Rob Rothfarb, Exploratorium, USA
How can museums expand inquiry and interpretation of natural phenomena using mobile technology? Using cloud-based live video streaming, smart phones can now provide access to live events occurring in the natural world, affording opportunities for engaging audiences on the go. But how do we get there?
Creating mobile apps to provide viewing and interaction with live video of natural phenomena events occurring in space, on land, and in the oceans is not a widespread practice. The technical hurdles and costs to including such live video in apps and mobile websites are many. But the potential for phone users to learn and interact around this unique type of educational content is great.
Since 1998, the Exploratorium has been broadcasting live telescopic video of total solar eclipses, along with educational programs about these rare celestial events, to online audiences. In 2016, we took our practice of publishing live eclipse video on our desktop and mobile websites further by developing a mobile app for Android devices. The Total Solar Eclipse app offered livestreamed video of the March 8/9, 2016 eclipse that occurred over Indonesia, India, and the southern Pacific Ocean. The app format extended the reach of our program beyond the web and offered an enhanced video playback experience.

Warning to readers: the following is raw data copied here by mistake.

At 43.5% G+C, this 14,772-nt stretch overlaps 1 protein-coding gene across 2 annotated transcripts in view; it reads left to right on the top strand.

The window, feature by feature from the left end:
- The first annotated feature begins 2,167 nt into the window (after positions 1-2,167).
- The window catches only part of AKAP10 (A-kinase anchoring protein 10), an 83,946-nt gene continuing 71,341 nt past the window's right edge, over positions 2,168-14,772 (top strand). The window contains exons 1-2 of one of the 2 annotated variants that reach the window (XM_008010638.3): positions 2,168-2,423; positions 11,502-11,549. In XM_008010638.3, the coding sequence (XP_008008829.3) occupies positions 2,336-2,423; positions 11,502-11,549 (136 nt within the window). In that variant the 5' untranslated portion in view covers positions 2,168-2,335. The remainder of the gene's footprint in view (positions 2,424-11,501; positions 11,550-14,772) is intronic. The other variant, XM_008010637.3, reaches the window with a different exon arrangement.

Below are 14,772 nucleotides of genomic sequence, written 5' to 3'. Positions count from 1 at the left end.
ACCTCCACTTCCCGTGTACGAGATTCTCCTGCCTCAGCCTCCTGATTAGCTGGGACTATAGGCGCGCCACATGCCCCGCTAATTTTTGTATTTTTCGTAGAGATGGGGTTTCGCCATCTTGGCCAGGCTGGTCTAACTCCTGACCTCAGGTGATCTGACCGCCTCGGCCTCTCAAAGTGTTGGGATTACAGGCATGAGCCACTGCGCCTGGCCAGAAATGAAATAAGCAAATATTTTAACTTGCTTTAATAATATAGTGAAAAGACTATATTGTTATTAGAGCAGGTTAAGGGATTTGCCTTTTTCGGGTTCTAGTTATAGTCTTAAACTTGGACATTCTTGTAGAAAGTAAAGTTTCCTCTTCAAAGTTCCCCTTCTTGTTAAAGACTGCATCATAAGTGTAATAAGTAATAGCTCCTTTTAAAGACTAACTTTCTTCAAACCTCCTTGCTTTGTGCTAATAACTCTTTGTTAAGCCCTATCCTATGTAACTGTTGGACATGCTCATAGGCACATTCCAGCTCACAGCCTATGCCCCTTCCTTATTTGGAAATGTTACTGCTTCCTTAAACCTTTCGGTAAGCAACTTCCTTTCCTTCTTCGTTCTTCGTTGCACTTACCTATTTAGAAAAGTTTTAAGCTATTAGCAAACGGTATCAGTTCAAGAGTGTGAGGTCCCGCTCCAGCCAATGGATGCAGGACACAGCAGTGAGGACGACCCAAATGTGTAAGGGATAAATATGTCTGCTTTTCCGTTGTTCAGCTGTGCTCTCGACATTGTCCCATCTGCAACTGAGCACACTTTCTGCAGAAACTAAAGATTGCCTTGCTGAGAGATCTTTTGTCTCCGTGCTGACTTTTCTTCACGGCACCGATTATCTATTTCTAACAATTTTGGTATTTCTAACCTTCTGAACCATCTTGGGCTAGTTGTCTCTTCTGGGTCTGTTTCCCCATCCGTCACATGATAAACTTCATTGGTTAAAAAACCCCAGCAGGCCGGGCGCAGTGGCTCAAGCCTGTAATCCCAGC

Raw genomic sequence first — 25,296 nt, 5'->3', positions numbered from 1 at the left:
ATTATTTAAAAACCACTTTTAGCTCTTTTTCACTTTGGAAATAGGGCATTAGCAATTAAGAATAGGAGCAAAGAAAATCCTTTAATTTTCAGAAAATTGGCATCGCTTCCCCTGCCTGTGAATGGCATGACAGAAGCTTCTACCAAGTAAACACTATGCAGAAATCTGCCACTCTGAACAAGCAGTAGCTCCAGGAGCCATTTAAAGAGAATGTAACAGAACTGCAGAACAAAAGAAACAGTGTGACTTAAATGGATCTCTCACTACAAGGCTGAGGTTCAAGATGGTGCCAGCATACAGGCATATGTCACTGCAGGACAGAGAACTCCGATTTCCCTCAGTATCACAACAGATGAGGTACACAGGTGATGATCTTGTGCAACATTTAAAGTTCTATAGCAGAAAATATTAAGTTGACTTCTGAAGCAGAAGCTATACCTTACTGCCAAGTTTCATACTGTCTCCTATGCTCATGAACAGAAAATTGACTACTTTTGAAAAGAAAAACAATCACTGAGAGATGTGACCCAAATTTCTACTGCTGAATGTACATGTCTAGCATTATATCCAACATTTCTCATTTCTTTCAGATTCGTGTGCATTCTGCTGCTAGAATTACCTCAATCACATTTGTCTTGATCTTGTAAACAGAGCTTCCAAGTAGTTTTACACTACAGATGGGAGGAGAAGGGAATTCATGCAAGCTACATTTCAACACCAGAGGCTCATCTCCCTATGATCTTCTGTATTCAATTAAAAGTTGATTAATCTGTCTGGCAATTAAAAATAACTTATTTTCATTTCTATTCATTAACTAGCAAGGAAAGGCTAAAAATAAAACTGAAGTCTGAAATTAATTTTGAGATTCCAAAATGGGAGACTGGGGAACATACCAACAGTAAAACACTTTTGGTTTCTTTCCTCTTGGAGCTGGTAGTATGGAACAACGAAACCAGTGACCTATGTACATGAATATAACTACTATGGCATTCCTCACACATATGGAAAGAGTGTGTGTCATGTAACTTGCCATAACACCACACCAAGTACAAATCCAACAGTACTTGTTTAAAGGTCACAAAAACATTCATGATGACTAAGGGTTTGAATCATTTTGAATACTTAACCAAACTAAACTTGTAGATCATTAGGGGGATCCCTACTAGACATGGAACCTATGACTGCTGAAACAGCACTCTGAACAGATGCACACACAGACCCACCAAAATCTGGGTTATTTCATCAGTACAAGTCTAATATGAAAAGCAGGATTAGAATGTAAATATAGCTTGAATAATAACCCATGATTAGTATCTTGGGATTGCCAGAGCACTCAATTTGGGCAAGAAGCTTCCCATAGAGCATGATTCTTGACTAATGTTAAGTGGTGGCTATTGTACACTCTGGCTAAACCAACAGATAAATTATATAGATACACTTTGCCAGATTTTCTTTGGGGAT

For the “Great American Total Solar Eclipse” of August 21, 2017, whose path of totality crossed the United States from west to east coasts, we added an iPhone/iPad app version and updated it to offer our live coverage in English and Spanish, a live audio sonification of the telescopic video, an geolocative map of the eclipse path, as well as expedition notes from our two sun observation field sites.
What did we learn from adapting live coverage webcasts of solar eclipses for engagement in a dedicated mobile app? In this talk, I’ll share how we delivered multiple live video streams into an integrated mobile experience and what we learned by extending our content into a native mobile app.
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